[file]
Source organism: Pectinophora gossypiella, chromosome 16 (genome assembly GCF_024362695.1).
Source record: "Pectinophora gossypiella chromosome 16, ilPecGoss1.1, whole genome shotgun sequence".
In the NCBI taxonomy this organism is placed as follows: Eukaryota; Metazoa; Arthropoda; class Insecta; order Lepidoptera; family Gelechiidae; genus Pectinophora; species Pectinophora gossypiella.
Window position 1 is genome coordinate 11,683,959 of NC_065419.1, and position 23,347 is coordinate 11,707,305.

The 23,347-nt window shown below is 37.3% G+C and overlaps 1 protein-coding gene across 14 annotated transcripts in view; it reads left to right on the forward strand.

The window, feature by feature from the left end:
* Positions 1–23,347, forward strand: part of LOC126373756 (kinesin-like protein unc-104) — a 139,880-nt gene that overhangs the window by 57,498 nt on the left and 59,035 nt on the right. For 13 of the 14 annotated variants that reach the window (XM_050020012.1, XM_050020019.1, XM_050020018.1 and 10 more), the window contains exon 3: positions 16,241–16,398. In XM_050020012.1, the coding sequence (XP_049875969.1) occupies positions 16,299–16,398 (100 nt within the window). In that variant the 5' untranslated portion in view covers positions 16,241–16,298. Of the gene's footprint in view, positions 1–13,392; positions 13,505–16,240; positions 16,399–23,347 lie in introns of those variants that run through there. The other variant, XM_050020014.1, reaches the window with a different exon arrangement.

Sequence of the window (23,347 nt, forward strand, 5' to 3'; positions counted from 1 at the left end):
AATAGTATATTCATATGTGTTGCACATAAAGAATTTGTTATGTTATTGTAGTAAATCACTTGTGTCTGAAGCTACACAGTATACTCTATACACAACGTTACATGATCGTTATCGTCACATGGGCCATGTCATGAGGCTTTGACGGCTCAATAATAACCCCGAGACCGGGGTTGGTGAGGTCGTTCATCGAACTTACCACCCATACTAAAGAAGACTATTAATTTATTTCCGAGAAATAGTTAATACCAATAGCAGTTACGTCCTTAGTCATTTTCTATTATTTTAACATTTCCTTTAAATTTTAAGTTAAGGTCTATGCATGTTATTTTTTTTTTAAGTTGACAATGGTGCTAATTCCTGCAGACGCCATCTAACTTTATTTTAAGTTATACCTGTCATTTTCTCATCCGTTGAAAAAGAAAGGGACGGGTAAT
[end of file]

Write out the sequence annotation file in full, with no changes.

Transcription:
Source organism: Pectinophora gossypiella, chromosome 16 (genome assembly GCF_024362695.1).
Source record: "Pectinophora gossypiella chromosome 16, ilPecGoss1.1, whole genome shotgun sequence".
In the NCBI taxonomy this organism is placed as follows: Eukaryota; Metazoa; Arthropoda; class Insecta; order Lepidoptera; family Gelechiidae; genus Pectinophora; species Pectinophora gossypiella.
Window position 1 is genome coordinate 11,683,959 of NC_065419.1, and position 23,347 is coordinate 11,707,305.

The 23,347-nt window shown below is 37.3% G+C and overlaps 1 protein-coding gene across 14 annotated transcripts in view; it reads left to right on the forward strand.

The window, feature by feature from the left end:
* Positions 1–23,347, forward strand: part of LOC126373756 (kinesin-like protein unc-104) — a 139,880-nt gene that overhangs the window by 57,498 nt on the left and 59,035 nt on the right. For 13 of the 14 annotated variants that reach the window (XM_050020012.1, XM_050020019.1, XM_050020018.1 and 10 more), the window contains exon 3: positions 16,241–16,398. In XM_050020012.1, the coding sequence (XP_049875969.1) occupies positions 16,299–16,398 (100 nt within the window). In that variant the 5' untranslated portion in view covers positions 16,241–16,298. Of the gene's footprint in view, positions 1–13,392; positions 13,505–16,240; positions 16,399–23,347 lie in introns of those variants that run through there. The other variant, XM_050020014.1, reaches the window with a different exon arrangement.

Sequence of the window (23,347 nt, forward strand, 5' to 3'; positions counted from 1 at the left end):
AATAGTATATTCATATGTGTTGCACATAAAGAATTTGTTATGTTATTGTAGTAAATCACTTGTGTCTGAAGCTACACAGTATACTCTATACACAACGTTACATGATCGTTATCGTCACATGGGCCATGTCATGAGGCTTTGACGGCTCAATAATAACCCCGAGACCGGGGTTGGTGAGGTCGTTCATCGAACTTACCACCCATACTAAAGAAGACTATTAATTTATTTCCGAGAAATAGTTAATACCAATAGCAGTTACGTCCTTAGTCATTTTCTATTATTTTAACATTTCCTTTAAATTTTAAGTTAAGGTCTATGCATGTTATTTTTTTTTTAAGTTGACAATGGTGCTAATTCCTGCAGACGCCATCTAACTTTATTTTAAGTTATACCTGTCATTTTCTCATCCGTTGAAAAAGAAAGGGACGGGTAAT